Proving that you don’t need lots of CGI or to spend billions of dollars, this low-budget film became a big hit and won the 2007 Academy Award for best song and the 2007 Independent Spirit Award for best foreign film. It also grossed more than $9 million in the United States alone.
In 2011, the New York Theater Workshop brought a stage version to Broadway. It opened to a sold-out extended run, and picked up eight Tony awards. Now “Once” has come to Sacramento and, judging by the waves of crowds flowing into the Sacramento Community Theater, it is going to be a mega-hit here, too.
The original songs from the movie are in the stage show, though the book has been expanded.
This is a quiet show that doesn’t hit you over the head with any message. There are no fancy tech pieces flying about, no glitz, no loud synthesized music. It’s a love story — or it isn’t — and it’s a joyous celebration of music and relationships between people, through making music together. Its brilliance is in the impeccable direction of John Carney, and in the wonderful performances of the actor-musicians.
The set is a Dublin pub, slightly more expansive feeling than a real Irish pub, but they have lots of stage space to fill. The set design is by Bob Crowley, who cleverly includes a large mirror behind the bar, which allows the audience to see both sides of conversations that take place at the bar itself.
The musicians start “jamming” about 15 minutes before the show actually begins and audience members are permitted to join them on stage to enjoy the music, both toe-tapping Irish tunes, and the less-well-known, but equally lively Czech music.
The show begins without fanfare and, in fact, you aren’t sure it has really begun until the lights in the theater slowly begin to dim.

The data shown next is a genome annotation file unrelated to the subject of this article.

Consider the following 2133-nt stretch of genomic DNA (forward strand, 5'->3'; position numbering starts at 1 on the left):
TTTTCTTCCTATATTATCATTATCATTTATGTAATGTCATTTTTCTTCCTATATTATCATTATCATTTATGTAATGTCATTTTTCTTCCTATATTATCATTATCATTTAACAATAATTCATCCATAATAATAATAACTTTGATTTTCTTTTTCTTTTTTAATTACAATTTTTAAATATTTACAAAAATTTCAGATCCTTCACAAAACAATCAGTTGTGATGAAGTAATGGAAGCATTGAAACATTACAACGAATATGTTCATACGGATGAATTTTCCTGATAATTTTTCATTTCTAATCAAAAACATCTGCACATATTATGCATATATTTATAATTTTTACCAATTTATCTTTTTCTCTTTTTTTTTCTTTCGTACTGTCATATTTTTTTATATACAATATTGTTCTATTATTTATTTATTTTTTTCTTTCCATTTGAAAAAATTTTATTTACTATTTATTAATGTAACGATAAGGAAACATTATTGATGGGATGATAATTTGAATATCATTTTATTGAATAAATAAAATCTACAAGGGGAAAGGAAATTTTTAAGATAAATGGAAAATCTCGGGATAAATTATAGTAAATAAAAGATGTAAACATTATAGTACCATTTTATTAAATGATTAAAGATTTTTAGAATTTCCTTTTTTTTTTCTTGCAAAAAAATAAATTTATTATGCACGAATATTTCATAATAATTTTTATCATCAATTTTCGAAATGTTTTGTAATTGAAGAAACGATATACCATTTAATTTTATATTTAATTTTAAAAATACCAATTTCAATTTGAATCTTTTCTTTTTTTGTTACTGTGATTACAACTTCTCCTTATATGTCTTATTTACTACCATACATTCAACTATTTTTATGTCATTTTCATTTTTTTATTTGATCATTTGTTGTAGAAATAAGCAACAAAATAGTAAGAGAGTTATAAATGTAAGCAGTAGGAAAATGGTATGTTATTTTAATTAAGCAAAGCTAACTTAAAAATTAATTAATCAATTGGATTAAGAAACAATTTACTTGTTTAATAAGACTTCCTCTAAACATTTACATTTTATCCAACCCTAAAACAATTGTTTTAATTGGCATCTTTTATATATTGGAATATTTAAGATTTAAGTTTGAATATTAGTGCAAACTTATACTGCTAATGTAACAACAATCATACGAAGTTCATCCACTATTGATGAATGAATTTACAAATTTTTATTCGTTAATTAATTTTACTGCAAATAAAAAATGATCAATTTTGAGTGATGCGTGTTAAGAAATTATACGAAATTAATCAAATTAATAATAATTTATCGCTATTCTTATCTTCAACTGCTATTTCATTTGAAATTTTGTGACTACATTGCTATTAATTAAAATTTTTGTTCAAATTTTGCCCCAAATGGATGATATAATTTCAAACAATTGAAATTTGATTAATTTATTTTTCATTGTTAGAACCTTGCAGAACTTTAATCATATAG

The hero, identified only as “Guy” (Stuart Ward), is a disillusioned young musician whose girl has just left to go to America and who has lost his confidence in himself and his ability to write music that others want to hear. He’s about to give up his dream of a musical career and continue to work in his father’s vacuum cleaner repair shop.
The heroine, identified as “Girl” (Dani de Waal), is a Czech young woman who hears Guy sing his song of unrequited love (“Leave”) and is taken with his passion. She offers to let him clean the vacuum cleaner she just happens to bring into the pub and in return she will pay him with music. She is an accomplished pianist.
DeWaal is a quietly winsome yet vulnerable Girl and her optimism about Guy’s talent is hard to resist. Over the next week she forces Guy to believe in himself again, to get a loan from the bank to pay for a recording session and, over 24 hours, to record a CD. Though that may seem a bit far-fetched in reality, you really do believe that this could be possible.
Girl’s costume helps in keeping space between herself and Guy as, though they are obviously having feelings for each other, she keeps her hands in her pockets almost all the time. We find out why in time.
A huge part of what makes this musical work is the musician-actors. Every musician on stage is also an actor — and a dancer, dancing some wonderfully choreographed numbers (movement by Steven Hoggett). Particularly delightful is Benjamin Magnuson (who also plays the bank manager) dancing with his cello, with moves Woody Allen never thought of in “Take the Money and Run.”
Also delightful is Evan Harrington (guitar, percussion, ukulele) as Billy, the owner of the pub. He’s big and blustery with that wonderful hair-trigger Irish temper that adds such authenticity to his performance.
Tina Stafford (accordion and concertina) plays Baruska, Girl’s mother, who seems to be developing a “thing”for Billy.
The only non-musician on the stage is Sarah McKinley Austin, as the child Ivanka. She is appearing in her first touring Broadway show and is adorable.
The final duet, “Falling Slowly,” with Girl at the piano and Guy on his guitar, is achingly beautiful and is at once a promise of a happy ending and a bittersweet reality of what might have been, and never will be.
This is an unforgettable musical and should appeal to everyone.